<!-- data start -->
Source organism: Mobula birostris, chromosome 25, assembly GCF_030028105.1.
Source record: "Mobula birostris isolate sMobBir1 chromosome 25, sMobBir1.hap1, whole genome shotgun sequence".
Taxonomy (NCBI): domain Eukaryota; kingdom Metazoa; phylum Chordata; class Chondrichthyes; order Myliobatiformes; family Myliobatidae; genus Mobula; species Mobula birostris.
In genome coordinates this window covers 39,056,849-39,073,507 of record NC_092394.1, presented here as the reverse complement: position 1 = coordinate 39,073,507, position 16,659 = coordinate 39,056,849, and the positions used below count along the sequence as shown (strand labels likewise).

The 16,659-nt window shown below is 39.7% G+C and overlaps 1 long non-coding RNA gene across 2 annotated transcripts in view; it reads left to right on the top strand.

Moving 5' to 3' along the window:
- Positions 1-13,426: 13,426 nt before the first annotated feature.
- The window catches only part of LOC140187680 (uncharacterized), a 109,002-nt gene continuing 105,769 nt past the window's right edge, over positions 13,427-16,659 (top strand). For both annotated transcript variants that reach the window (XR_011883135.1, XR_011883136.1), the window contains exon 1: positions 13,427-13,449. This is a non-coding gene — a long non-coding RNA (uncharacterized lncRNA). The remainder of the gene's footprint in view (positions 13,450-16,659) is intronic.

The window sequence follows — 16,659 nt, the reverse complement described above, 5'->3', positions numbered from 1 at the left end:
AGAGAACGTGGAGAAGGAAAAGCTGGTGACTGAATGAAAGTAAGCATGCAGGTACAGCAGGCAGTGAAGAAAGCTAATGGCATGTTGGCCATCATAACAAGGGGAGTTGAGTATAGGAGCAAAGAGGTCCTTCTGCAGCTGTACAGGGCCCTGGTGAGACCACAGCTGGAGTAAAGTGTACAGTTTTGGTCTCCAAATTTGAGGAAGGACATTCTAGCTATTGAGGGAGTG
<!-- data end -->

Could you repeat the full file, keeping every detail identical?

Source organism: Mobula birostris, chromosome 25, assembly GCF_030028105.1.
Source record: "Mobula birostris isolate sMobBir1 chromosome 25, sMobBir1.hap1, whole genome shotgun sequence".
Taxonomy (NCBI): domain Eukaryota; kingdom Metazoa; phylum Chordata; class Chondrichthyes; order Myliobatiformes; family Myliobatidae; genus Mobula; species Mobula birostris.
In genome coordinates this window covers 39,056,849-39,073,507 of record NC_092394.1, presented here as the reverse complement: position 1 = coordinate 39,073,507, position 16,659 = coordinate 39,056,849, and the positions used below count along the sequence as shown (strand labels likewise).

The 16,659-nt window shown below is 39.7% G+C and overlaps 1 long non-coding RNA gene across 2 annotated transcripts in view; it reads left to right on the top strand.

Moving 5' to 3' along the window:
- Positions 1-13,426: 13,426 nt before the first annotated feature.
- The window catches only part of LOC140187680 (uncharacterized), a 109,002-nt gene continuing 105,769 nt past the window's right edge, over positions 13,427-16,659 (top strand). For both annotated transcript variants that reach the window (XR_011883135.1, XR_011883136.1), the window contains exon 1: positions 13,427-13,449. This is a non-coding gene — a long non-coding RNA (uncharacterized lncRNA). The remainder of the gene's footprint in view (positions 13,450-16,659) is intronic.

The window sequence follows — 16,659 nt, the reverse complement described above, 5'->3', positions numbered from 1 at the left end:
AGAGAACGTGGAGAAGGAAAAGCTGGTGACTGAATGAAAGTAAGCATGCAGGTACAGCAGGCAGTGAAGAAAGCTAATGGCATGTTGGCCATCATAACAAGGGGAGTTGAGTATAGGAGCAAAGAGGTCCTTCTGCAGCTGTACAGGGCCCTGGTGAGACCACAGCTGGAGTAAAGTGTACAGTTTTGGTCTCCAAATTTGAGGAAGGACATTCTAGCTATTGAGGGAGTG